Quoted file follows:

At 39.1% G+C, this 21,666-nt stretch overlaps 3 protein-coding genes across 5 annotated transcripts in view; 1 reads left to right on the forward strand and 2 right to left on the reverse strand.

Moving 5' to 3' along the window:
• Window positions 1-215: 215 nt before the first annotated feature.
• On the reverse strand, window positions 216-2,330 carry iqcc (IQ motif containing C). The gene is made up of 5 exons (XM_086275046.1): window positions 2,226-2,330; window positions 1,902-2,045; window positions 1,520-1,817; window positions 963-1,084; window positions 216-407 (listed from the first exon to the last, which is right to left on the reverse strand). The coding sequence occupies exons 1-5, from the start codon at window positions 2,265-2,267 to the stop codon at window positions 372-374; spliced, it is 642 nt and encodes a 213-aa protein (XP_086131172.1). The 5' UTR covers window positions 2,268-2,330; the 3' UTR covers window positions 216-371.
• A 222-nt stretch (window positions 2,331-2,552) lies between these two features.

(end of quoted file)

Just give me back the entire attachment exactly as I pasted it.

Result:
At 39.1% G+C, this 21,666-nt stretch overlaps 3 protein-coding genes across 5 annotated transcripts in view; 1 reads left to right on the forward strand and 2 right to left on the reverse strand.

Moving 5' to 3' along the window:
• Window positions 1-215: 215 nt before the first annotated feature.
• On the reverse strand, window positions 216-2,330 carry iqcc (IQ motif containing C). The gene is made up of 5 exons (XM_086275046.1): window positions 2,226-2,330; window positions 1,902-2,045; window positions 1,520-1,817; window positions 963-1,084; window positions 216-407 (listed from the first exon to the last, which is right to left on the reverse strand). The coding sequence occupies exons 1-5, from the start codon at window positions 2,265-2,267 to the stop codon at window positions 372-374; spliced, it is 642 nt and encodes a 213-aa protein (XP_086131172.1). The 5' UTR covers window positions 2,268-2,330; the 3' UTR covers window positions 216-371.
• A 222-nt stretch (window positions 2,331-2,552) lies between these two features.